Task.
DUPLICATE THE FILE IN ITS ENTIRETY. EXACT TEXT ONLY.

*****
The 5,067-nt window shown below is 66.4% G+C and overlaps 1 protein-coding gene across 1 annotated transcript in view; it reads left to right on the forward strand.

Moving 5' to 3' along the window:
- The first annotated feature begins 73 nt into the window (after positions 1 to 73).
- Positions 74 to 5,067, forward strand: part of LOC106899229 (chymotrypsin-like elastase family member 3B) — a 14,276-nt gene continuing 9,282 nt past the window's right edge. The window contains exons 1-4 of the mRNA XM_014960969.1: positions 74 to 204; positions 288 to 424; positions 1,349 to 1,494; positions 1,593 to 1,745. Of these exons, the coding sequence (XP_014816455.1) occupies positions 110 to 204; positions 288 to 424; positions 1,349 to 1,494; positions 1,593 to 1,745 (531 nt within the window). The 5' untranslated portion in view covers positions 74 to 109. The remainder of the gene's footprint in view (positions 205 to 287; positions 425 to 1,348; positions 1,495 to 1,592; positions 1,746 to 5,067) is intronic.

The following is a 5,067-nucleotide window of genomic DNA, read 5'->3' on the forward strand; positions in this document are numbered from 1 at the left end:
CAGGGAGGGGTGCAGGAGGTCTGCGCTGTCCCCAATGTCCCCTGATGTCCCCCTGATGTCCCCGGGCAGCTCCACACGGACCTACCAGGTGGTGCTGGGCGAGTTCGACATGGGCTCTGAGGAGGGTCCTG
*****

The 5,067-nt window shown below is 66.4% G+C and overlaps 1 protein-coding gene across 1 annotated transcript in view; it reads left to right on the forward strand.

Moving 5' to 3' along the window:
- The first annotated feature begins 73 nt into the window (after positions 1 to 73).
- Positions 74 to 5,067, forward strand: part of LOC106899229 (chymotrypsin-like elastase family member 3B) — a 14,276-nt gene continuing 9,282 nt past the window's right edge. The window contains exons 1-4 of the mRNA XM_014960969.1: positions 74 to 204; positions 288 to 424; positions 1,349 to 1,494; positions 1,593 to 1,745. Of these exons, the coding sequence (XP_014816455.1) occupies positions 110 to 204; positions 288 to 424; positions 1,349 to 1,494; positions 1,593 to 1,745 (531 nt within the window). The 5' untranslated portion in view covers positions 74 to 109. The remainder of the gene's footprint in view (positions 205 to 287; positions 425 to 1,348; positions 1,495 to 1,592; positions 1,746 to 5,067) is intronic.

The following is a 5,067-nucleotide window of genomic DNA, read 5'->3' on the forward strand; positions in this document are numbered from 1 at the left end:
CAGGGAGGGGTGCAGGAGGTCTGCGCTGTCCCCAATGTCCCCTGATGTCCCCCTGATGTCCCCGGGCAGCTCCACACGGACCTACCAGGTGGTGCTGGGCGAGTTCGACATGGGCTCTGAGGAGGGTCCTG